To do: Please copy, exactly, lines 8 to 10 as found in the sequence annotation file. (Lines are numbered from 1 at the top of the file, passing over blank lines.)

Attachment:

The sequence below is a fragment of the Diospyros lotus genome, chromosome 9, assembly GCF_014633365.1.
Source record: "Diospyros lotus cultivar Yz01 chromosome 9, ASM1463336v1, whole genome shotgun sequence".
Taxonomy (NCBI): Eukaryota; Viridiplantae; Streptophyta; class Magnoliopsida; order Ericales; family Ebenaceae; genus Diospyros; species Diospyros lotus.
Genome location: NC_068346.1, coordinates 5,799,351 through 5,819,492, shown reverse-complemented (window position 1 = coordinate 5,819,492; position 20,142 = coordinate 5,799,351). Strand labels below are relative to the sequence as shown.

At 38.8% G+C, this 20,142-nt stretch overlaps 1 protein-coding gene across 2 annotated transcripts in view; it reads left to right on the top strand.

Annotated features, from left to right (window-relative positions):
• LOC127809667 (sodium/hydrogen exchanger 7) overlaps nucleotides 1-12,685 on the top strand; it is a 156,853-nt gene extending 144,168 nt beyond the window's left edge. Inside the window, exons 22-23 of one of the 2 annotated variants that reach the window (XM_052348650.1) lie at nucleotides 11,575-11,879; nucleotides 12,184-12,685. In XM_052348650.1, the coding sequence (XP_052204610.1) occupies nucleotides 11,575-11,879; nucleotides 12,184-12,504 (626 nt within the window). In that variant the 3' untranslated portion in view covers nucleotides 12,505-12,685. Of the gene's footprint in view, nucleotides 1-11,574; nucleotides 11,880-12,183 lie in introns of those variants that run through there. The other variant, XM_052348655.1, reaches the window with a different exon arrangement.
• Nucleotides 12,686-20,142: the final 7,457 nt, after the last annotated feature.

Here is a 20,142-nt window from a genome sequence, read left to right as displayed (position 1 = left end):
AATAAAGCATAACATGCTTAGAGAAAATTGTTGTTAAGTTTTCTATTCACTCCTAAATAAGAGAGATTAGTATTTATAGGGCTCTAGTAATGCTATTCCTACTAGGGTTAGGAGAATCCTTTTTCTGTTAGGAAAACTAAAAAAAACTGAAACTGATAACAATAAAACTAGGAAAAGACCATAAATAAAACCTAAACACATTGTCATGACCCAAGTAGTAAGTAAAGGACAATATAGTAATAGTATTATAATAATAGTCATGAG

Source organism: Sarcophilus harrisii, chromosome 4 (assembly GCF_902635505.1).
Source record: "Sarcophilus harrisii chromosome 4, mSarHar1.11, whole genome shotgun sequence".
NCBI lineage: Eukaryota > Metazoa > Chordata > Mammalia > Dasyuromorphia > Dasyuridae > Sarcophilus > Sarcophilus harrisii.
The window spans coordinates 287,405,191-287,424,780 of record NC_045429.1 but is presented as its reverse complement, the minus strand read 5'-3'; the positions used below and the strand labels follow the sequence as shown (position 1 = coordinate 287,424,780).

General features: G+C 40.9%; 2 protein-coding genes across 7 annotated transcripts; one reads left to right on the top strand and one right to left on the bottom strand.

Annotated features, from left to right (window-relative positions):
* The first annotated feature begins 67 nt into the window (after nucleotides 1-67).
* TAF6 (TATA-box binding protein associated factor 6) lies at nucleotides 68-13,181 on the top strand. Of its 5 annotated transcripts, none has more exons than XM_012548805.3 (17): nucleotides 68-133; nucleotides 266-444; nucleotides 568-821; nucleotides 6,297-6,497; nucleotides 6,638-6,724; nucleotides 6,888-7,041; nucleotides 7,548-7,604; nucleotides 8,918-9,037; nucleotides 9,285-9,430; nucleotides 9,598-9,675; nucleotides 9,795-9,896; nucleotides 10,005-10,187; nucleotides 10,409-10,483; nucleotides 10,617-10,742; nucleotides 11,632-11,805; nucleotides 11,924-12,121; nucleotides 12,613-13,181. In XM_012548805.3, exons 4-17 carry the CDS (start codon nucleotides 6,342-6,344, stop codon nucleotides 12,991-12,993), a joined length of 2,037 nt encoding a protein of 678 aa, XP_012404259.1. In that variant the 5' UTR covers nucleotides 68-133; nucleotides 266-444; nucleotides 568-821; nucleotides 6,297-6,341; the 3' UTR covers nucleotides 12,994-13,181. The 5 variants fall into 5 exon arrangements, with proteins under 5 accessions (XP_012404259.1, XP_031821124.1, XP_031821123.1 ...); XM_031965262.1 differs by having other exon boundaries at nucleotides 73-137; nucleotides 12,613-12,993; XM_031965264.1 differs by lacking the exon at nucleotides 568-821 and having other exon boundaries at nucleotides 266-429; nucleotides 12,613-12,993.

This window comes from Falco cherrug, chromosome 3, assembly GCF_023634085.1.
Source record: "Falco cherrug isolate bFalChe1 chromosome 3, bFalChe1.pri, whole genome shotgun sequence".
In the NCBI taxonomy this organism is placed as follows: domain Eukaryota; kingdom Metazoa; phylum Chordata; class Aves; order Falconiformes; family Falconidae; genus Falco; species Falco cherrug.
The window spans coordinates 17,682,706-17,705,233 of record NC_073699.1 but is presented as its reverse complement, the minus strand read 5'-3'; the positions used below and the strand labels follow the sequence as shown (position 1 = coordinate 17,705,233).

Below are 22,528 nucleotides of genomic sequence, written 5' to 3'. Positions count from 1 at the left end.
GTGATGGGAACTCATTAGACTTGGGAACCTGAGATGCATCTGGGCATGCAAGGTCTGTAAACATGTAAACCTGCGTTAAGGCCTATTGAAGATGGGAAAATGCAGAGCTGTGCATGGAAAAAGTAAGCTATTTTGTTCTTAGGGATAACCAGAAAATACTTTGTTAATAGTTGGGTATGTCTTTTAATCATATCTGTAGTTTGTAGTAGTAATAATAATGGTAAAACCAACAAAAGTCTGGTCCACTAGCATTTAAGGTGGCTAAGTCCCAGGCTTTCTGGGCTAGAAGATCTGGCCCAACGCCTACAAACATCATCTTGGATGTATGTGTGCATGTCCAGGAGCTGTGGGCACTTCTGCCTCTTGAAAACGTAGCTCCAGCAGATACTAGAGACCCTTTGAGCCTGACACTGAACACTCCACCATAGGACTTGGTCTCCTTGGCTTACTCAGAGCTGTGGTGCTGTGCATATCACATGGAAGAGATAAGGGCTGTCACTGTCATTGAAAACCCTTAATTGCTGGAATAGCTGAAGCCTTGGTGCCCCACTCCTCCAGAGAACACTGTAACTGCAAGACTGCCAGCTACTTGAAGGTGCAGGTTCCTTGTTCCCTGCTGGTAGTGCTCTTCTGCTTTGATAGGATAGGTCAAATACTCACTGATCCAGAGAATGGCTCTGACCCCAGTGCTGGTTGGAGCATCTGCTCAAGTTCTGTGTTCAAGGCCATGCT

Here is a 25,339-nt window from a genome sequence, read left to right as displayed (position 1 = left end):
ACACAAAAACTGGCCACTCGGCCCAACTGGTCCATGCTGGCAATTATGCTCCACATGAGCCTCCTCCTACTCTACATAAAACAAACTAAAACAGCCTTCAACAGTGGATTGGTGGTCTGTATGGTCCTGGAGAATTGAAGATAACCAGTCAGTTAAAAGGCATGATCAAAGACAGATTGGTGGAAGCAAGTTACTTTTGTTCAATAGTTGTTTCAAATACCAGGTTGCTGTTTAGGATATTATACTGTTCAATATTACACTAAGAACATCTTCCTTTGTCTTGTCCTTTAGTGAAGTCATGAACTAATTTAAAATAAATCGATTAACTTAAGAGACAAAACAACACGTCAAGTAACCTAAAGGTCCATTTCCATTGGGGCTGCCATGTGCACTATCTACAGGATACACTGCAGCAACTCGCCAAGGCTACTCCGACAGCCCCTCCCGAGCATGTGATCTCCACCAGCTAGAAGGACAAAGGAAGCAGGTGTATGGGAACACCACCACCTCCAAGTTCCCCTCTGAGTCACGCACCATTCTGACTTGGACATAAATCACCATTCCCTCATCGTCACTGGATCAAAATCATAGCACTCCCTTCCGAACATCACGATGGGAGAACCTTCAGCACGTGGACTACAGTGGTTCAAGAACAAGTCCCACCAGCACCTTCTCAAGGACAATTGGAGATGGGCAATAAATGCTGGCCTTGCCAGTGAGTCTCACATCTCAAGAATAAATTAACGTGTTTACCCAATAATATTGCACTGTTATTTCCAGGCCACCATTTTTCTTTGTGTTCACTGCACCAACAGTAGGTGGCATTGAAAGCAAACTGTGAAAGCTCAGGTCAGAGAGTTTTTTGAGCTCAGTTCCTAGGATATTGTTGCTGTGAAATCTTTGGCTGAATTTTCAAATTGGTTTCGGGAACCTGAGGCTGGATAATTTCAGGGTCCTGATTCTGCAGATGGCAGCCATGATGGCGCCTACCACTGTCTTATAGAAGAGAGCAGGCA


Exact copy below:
• Nucleotides 12,686-20,142: the final 7,457 nt, after the last annotated feature.

Here is a 20,142-nt window from a genome sequence, read left to right as displayed (position 1 = left end):
AATAAAGCATAACATGCTTAGAGAAAATTGTTGTTAAGTTTTCTATTCACTCCTAAATAAGAGAGATTAGTATTTATAGGGCTCTAGTAATGCTATTCCTACTAGGGTTAGGAGAATCCTTTTTCTGTTAGGAAAACTAAAAAAAACTGAAACTGATAACAATAAAACTAGGAAAAGACCATAAATAAAACCTAAACACATTGTCATGACCCAAGTAGTAAGTAAAGGACAATATAGTAATAGTATTATAATAATAGTCATGAG